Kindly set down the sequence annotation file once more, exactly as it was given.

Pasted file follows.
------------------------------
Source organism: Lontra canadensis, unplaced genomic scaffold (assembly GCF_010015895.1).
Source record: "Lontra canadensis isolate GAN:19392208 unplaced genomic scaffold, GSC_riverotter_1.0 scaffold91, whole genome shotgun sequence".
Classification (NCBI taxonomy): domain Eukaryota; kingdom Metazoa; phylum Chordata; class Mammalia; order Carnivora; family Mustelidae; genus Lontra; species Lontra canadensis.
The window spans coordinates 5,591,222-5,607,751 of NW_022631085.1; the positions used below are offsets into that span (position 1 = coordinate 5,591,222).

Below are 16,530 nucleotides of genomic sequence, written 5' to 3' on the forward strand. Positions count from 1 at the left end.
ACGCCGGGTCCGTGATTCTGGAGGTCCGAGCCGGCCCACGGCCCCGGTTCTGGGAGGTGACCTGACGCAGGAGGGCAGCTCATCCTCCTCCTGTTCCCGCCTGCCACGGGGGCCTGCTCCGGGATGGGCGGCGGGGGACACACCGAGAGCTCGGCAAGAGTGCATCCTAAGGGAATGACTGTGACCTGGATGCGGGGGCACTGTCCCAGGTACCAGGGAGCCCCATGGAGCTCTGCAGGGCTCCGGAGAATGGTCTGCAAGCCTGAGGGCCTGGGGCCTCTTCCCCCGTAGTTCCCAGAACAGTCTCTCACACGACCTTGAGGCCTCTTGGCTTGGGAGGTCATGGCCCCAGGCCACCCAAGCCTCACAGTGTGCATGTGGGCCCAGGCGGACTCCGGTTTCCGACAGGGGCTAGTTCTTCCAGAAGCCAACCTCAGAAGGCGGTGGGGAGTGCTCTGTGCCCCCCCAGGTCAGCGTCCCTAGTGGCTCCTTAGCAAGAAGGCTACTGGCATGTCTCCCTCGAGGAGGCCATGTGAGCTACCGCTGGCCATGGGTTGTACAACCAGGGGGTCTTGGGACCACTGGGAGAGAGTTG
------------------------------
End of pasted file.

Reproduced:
Source organism: Lontra canadensis, unplaced genomic scaffold (assembly GCF_010015895.1).
Source record: "Lontra canadensis isolate GAN:19392208 unplaced genomic scaffold, GSC_riverotter_1.0 scaffold91, whole genome shotgun sequence".
Classification (NCBI taxonomy): domain Eukaryota; kingdom Metazoa; phylum Chordata; class Mammalia; order Carnivora; family Mustelidae; genus Lontra; species Lontra canadensis.
The window spans coordinates 5,591,222-5,607,751 of NW_022631085.1; the positions used below are offsets into that span (position 1 = coordinate 5,591,222).

Below are 16,530 nucleotides of genomic sequence, written 5' to 3' on the forward strand. Positions count from 1 at the left end.
ACGCCGGGTCCGTGATTCTGGAGGTCCGAGCCGGCCCACGGCCCCGGTTCTGGGAGGTGACCTGACGCAGGAGGGCAGCTCATCCTCCTCCTGTTCCCGCCTGCCACGGGGGCCTGCTCCGGGATGGGCGGCGGGGGACACACCGAGAGCTCGGCAAGAGTGCATCCTAAGGGAATGACTGTGACCTGGATGCGGGGGCACTGTCCCAGGTACCAGGGAGCCCCATGGAGCTCTGCAGGGCTCCGGAGAATGGTCTGCAAGCCTGAGGGCCTGGGGCCTCTTCCCCCGTAGTTCCCAGAACAGTCTCTCACACGACCTTGAGGCCTCTTGGCTTGGGAGGTCATGGCCCCAGGCCACCCAAGCCTCACAGTGTGCATGTGGGCCCAGGCGGACTCCGGTTTCCGACAGGGGCTAGTTCTTCCAGAAGCCAACCTCAGAAGGCGGTGGGGAGTGCTCTGTGCCCCCCCAGGTCAGCGTCCCTAGTGGCTCCTTAGCAAGAAGGCTACTGGCATGTCTCCCTCGAGGAGGCCATGTGAGCTACCGCTGGCCATGGGTTGTACAACCAGGGGGTCTTGGGACCACTGGGAGAGAGTTG